Marine link

Sulzer D M Engine Tuns 100

This year is the centenary of the Sulzer diesel engine. On June 10, 1898, the first diesel engine built by Sulzer Brothers began running on the test bed in Winterthur, Switzerland.

Since then, the Sulzer diesel engine has become a household name in the marine industry, and has passed through an amazing range of development, starting from the first engines — derived from the 1898 experimental four-stroke engine of 20 bhp — to the 90,000 bhp 12-cylinder RTA96C ship propulsion engine that recently entered service.

A total of some 37,000 Sulzer diesel engines, aggregating 158.3 million bhp, had been built or were on order by the end of 1997.

Formation Of Early Diesel Roots The remarkable association of the Swiss firm Sulzer Brothers with the diesel engine stemmed from 1879 when at the age of 21, Rudolf Diesel came to the firm's Winterthur works for workshop experience after studying in Munich. In 1893, when he was seeking backing to develop his new engine concept, he sent a copy of his book Theory And Design of An Efficient Heat Engine As The Replacement For Steam Engines and Today's Known Combustion Engines to Sulzer Brothers. He also corresponded with Wilhelm Zublin, chief engineer at Sulzer Brothers, to promote his engine but with no success. At that time, the firm was enjoying tremendous success with its world-renowned orders to the U.S. Sixth Fleet aircraft carriers. During the Russian Okean 70 exercise, the Soviet Fleet found that their shore-based command links were inflexible and unresponsive. The exercise showed that the command loops were so long that their fleet could not react fast enough to developing situations to avoid destruction at the hands of the more agile Western navies. The result in this case was a crash program to develop at-sea flagships and the testing of those links in the subsequent Okean 75 exercise.

A number of navies are now attempting to move beyond the confines of their proximate littorals and project naval power significantly further from home. In so doing, they will incur the added expense of providing for organic naval aviation and at-sea command facilities. However, to most of those who live on the sea, the most visible attribute of naval power will remain the maritime patrol craft and offshore patrol vessels used to maintain law and order on the high seas. While nobody now takes claims that effective surface combatants can be built on anything less than a 203 to 230 ft. (62 to 70 m) hull seriously, 184 and 203 ft. (56 and 62 m) offshore patrol craft carry most of the burden of preventing marine crime. These patrol craft are properly thought of as police craft.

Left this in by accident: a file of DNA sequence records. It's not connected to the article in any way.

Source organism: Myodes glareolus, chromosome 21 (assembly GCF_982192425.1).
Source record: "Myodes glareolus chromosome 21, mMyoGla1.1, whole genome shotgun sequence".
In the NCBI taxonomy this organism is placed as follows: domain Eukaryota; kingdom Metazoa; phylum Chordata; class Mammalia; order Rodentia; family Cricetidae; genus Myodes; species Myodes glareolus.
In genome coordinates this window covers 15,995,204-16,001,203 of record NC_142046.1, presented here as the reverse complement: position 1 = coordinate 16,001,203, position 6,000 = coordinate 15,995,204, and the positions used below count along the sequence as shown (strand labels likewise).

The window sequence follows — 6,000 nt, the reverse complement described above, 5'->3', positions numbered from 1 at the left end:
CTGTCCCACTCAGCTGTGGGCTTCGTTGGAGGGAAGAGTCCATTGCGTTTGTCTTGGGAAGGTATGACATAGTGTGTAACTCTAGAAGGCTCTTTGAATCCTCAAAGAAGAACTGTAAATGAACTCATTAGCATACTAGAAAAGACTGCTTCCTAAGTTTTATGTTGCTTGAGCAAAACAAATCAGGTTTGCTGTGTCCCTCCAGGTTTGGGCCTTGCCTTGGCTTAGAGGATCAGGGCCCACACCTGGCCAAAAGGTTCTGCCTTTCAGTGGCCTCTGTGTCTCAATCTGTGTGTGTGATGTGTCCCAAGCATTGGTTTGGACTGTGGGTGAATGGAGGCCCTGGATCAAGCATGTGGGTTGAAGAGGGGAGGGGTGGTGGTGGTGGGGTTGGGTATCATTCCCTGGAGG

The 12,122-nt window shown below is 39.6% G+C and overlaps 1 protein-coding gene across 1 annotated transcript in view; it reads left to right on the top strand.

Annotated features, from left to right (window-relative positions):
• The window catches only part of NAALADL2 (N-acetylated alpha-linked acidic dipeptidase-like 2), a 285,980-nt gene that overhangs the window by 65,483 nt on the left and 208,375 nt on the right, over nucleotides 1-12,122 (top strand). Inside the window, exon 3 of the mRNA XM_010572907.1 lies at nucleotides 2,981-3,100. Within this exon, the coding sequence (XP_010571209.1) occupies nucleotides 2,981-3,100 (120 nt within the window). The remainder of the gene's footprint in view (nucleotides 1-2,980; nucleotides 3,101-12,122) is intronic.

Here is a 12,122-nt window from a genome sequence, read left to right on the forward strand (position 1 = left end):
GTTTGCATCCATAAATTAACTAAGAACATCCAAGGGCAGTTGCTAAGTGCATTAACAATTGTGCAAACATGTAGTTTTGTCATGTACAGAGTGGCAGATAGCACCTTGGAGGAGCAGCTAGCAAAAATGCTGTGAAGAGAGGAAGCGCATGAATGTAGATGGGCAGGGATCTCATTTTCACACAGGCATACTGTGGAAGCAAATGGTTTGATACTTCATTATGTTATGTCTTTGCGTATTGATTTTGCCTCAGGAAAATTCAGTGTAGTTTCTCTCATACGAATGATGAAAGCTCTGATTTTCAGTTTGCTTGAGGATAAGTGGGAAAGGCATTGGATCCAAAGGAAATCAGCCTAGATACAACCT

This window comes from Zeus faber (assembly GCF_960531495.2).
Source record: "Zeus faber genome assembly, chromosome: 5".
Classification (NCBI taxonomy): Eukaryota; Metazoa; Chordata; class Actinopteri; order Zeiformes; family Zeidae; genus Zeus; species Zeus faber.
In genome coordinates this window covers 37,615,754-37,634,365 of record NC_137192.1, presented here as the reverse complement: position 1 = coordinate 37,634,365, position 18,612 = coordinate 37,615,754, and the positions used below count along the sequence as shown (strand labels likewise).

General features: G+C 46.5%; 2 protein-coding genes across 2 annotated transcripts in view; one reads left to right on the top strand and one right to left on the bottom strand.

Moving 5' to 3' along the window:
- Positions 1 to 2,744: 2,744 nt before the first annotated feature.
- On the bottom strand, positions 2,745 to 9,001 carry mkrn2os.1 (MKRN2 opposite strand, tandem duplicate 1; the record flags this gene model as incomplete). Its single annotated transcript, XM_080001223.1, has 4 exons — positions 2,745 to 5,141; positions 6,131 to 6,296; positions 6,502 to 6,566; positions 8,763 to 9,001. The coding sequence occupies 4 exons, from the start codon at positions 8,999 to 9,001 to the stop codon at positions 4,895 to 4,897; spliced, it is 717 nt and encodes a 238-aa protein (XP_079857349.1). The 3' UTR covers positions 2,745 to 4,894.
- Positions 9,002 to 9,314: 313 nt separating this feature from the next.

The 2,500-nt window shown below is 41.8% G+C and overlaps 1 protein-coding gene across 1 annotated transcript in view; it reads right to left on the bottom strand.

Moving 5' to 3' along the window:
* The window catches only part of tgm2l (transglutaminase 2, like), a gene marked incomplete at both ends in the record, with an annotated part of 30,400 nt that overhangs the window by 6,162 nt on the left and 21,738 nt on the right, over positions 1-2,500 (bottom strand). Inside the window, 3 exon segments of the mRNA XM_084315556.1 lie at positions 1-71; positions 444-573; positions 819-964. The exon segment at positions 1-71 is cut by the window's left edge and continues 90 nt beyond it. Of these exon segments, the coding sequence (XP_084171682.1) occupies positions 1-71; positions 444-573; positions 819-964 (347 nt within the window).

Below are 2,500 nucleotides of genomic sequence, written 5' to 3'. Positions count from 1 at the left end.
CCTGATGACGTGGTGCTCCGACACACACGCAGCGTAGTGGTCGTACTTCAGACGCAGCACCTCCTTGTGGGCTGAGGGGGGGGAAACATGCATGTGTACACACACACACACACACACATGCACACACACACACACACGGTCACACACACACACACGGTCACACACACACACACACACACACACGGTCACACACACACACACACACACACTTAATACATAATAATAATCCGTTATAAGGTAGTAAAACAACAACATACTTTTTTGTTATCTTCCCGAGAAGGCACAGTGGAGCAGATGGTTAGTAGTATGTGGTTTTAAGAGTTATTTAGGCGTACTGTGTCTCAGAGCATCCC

They are responsible for preventing piracy, controlling smuggling and all the other aspects of maintaining the rule of law at sea. To the crew of a yacht or pleasure craft in difficulties, there is no more welcome site of a coastguard cutter offering assistance.

Marine policing also requires dedicated command facilities which add to the cost burden of maintaining a naval presence. The operations of coastal patrol craft are best controlled from inshore, coordinating the actions of the OPCs and OPVs with radio monitoring, maritime patrol aircraft, shore-based observers and citizens who become aware of a situation that requires professional assistance. Shore-based radar networks are necessary to control shipping movements through restricted waters and to alert emergency services when an accident does occur. It is interesting to note that in some areas, most notably the Malacca Straits and English Channel, the data load generated by controlling shipping movements approximates to that required for air traffic control. The June, 1998 techniques used by the operators are similar, the only difference being that the maritime situation develops much more slowly than that involved with aircraft movement. Overall, maintaining a naval presence in littoral waters, whether for military operations or for maritime policing revolves around obtaining the information needed to plot the situations in question, then analyzing the key factors of those situations in order to determine the correct course of actions. Forecast International's detailed studies have shown that modern computer command control technology is providing the necessary answers to these problems but also indicate the high level of cost that can be incurred. This, problem too, is being addressed by modern technology. Computers designed for the civilian market are being exploited for military use, dramatically reducing costs while, apparently, not involving any great loss of military capability. This approach, knows as COTS (Civilian off-the-shelf) may well provide answers to the littoral warfare C4I crisis within reach of regional and local navies.

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